Whether some or all of the Mt. Carmel District in Redwood City should be designated as an historic neighborhood garnered mixed reactions during a well-attended public hearing at Monday’s City Council meeting.
Recently, a number of Mt. Carmel residents have expressed concerns about several new homes proposed in their neighborhood, including their size, style and the city’s existing approval process. In the past decade, the city approved eight demolition permits to properties in Mt. Carmel. Right now, four demolition proposals are in the works, showing that projects to significantly change properties are “picking up steam,” according to city staff.
With the city’s economy enjoying an eighth straight year of growth, some residents fear significant character alterations to Mt. Carmel, which one resident described as “an eclectic mix of Craftsman, Tudors, Spanish revival” and other classic styles. She and other residents are requesting that the city implement design guidelines and study the possibility of designating historic status for the neighborhood, which would restrict certain construction.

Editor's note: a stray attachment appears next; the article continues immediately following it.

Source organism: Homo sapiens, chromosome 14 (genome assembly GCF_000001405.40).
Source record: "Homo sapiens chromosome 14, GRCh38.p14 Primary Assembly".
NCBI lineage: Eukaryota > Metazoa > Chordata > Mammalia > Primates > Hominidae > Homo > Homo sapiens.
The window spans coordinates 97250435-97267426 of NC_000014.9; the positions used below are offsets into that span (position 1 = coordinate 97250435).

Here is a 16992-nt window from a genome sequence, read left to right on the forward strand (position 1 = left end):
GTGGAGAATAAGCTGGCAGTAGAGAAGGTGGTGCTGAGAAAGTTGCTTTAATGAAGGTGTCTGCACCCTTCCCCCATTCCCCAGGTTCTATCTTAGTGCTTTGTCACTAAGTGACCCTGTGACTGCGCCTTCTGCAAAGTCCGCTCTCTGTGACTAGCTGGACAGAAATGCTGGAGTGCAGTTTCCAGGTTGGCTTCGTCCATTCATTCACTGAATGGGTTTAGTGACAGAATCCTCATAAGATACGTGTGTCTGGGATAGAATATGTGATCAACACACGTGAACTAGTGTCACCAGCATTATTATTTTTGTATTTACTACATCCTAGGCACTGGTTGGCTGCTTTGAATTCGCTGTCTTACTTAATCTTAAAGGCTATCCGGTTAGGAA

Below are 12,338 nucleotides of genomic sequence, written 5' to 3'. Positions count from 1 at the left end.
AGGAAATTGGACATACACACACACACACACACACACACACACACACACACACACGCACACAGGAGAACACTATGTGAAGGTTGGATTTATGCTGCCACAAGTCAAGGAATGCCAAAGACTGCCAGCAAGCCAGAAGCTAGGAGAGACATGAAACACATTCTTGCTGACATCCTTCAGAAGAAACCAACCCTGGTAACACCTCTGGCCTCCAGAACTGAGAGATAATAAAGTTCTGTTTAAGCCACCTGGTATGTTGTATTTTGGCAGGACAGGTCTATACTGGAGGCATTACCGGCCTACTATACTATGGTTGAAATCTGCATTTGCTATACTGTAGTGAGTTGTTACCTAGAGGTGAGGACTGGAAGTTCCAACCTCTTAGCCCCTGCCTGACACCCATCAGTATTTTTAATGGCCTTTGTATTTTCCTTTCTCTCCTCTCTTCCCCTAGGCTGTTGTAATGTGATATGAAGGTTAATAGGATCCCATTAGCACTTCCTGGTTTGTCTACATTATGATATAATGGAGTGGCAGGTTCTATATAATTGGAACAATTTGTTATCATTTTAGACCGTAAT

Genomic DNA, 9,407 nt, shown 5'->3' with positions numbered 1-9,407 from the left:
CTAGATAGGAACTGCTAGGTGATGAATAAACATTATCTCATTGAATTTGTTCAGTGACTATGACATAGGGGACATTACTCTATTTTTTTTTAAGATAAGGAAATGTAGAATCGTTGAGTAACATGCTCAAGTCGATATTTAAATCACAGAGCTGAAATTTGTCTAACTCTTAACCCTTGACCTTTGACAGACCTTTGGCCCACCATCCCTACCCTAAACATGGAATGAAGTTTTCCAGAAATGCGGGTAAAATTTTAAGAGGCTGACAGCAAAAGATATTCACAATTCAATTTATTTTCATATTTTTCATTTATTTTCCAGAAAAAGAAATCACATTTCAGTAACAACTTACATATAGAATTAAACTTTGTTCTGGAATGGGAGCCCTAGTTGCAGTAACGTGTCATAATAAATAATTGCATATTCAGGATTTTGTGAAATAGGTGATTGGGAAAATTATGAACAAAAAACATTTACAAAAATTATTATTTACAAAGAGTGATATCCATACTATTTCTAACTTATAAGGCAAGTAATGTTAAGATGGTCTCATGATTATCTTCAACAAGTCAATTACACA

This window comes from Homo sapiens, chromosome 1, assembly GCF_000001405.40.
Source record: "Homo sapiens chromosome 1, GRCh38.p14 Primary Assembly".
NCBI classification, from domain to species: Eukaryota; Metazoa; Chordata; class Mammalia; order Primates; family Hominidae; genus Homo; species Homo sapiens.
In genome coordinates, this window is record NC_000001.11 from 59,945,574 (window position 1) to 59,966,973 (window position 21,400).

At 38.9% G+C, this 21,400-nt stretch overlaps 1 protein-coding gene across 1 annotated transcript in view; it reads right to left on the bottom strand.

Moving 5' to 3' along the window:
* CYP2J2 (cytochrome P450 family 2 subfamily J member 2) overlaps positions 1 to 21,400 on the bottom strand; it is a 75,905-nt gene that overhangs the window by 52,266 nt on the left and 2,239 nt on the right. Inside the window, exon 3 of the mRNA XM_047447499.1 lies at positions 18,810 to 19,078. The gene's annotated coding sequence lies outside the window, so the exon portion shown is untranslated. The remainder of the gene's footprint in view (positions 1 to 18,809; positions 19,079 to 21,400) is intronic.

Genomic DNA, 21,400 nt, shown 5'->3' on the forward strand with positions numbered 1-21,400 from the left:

Residents opposing such changes don’t want to restrict their flexibility to update or expand upon their homes.
No actions were taken during the council’s study session, but dozens of residents participated in the discussion.
This debate is growing not just in the Mt. Carmel neighborhood, but citywide as Redwood City emerges as a central Silicon Valley hub, prompting a need for more housing.